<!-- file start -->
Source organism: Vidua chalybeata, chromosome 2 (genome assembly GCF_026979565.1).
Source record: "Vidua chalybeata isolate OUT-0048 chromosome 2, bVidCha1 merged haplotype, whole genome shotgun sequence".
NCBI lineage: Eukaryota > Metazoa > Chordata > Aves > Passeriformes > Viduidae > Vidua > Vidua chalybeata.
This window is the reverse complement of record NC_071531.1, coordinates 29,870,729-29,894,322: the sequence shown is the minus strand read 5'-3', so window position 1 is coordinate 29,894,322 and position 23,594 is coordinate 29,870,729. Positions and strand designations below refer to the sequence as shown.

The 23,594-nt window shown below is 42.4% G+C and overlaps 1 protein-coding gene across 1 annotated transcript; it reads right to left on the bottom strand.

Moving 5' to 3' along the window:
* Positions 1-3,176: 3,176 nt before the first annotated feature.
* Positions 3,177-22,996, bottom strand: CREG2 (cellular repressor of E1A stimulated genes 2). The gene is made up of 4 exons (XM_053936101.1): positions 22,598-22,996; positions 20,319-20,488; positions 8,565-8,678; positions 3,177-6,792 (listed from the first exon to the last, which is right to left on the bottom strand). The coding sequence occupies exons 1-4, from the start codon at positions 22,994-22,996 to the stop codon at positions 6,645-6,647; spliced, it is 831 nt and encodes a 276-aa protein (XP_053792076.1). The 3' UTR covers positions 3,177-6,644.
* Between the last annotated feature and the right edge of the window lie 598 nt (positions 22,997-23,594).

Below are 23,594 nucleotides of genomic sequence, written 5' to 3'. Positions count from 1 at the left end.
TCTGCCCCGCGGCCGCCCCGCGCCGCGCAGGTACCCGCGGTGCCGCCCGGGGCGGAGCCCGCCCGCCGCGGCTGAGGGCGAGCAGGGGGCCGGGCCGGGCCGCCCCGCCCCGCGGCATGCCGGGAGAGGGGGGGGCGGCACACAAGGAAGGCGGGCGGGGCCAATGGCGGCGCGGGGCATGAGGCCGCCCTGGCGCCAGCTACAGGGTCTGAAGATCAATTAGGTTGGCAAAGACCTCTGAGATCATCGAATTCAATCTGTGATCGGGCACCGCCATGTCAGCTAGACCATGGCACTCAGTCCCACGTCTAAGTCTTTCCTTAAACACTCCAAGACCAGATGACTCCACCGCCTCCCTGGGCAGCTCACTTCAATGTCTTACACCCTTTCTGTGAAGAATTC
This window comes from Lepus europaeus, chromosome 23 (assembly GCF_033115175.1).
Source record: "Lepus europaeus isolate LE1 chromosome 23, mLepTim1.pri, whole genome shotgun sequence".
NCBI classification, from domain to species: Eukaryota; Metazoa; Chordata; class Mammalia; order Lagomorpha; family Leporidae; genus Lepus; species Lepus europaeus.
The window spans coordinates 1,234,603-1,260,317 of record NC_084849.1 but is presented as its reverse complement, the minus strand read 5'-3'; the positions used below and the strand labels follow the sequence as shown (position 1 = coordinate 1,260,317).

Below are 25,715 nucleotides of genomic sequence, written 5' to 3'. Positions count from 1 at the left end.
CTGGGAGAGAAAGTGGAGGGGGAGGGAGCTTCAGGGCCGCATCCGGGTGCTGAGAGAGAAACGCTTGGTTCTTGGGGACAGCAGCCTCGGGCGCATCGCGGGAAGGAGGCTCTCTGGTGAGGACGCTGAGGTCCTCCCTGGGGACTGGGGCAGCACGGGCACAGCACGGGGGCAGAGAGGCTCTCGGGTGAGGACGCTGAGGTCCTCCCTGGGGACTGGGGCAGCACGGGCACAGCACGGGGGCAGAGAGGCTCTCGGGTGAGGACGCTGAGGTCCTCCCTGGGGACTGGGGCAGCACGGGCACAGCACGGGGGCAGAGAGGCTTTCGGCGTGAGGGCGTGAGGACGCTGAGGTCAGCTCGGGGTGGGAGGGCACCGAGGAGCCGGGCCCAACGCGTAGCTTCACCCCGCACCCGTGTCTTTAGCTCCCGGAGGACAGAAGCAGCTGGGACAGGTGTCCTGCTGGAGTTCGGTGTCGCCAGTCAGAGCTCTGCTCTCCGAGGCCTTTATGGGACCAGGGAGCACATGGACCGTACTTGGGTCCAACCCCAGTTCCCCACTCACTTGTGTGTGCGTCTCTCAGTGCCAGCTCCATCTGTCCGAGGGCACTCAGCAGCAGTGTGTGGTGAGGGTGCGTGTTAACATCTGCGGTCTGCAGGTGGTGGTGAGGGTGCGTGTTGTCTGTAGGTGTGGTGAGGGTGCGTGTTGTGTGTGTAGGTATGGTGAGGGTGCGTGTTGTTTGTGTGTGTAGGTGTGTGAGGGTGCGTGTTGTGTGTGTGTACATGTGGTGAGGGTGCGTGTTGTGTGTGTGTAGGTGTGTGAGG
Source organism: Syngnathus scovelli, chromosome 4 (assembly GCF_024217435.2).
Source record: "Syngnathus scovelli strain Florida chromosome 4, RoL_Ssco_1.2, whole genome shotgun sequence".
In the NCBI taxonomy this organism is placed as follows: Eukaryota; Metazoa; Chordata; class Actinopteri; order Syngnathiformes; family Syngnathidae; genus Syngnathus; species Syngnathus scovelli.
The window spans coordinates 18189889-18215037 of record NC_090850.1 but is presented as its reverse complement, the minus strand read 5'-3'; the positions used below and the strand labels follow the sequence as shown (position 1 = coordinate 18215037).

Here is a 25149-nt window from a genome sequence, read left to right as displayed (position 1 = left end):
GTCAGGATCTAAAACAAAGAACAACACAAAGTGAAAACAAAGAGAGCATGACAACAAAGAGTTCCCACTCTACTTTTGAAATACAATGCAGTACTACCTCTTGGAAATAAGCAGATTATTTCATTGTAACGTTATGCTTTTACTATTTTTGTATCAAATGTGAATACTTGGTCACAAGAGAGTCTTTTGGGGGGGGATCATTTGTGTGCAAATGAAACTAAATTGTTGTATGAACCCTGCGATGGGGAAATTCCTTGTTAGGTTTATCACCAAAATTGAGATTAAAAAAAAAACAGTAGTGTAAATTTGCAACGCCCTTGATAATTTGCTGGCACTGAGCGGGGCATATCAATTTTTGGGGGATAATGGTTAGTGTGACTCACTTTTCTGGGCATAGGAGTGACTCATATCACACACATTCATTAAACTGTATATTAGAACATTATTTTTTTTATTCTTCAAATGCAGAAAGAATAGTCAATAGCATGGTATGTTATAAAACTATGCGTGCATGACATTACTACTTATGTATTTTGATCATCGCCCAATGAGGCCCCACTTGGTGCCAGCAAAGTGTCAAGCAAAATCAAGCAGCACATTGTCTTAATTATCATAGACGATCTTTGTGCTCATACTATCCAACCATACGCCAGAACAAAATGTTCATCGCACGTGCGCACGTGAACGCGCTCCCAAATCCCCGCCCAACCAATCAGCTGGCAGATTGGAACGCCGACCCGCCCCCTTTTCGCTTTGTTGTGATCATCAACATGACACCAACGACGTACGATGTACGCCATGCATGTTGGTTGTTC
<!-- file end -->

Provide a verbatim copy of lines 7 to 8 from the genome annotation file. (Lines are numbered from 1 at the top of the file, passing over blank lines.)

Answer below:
* Positions 1-3,176: 3,176 nt before the first annotated feature.
* Positions 3,177-22,996, bottom strand: CREG2 (cellular repressor of E1A stimulated genes 2). The gene is made up of 4 exons (XM_053936101.1): positions 22,598-22,996; positions 20,319-20,488; positions 8,565-8,678; positions 3,177-6,792 (listed from the first exon to the last, which is right to left on the bottom strand). The coding sequence occupies exons 1-4, from the start codon at positions 22,994-22,996 to the stop codon at positions 6,645-6,647; spliced, it is 831 nt and encodes a 276-aa protein (XP_053792076.1). The 3' UTR covers positions 3,177-6,644.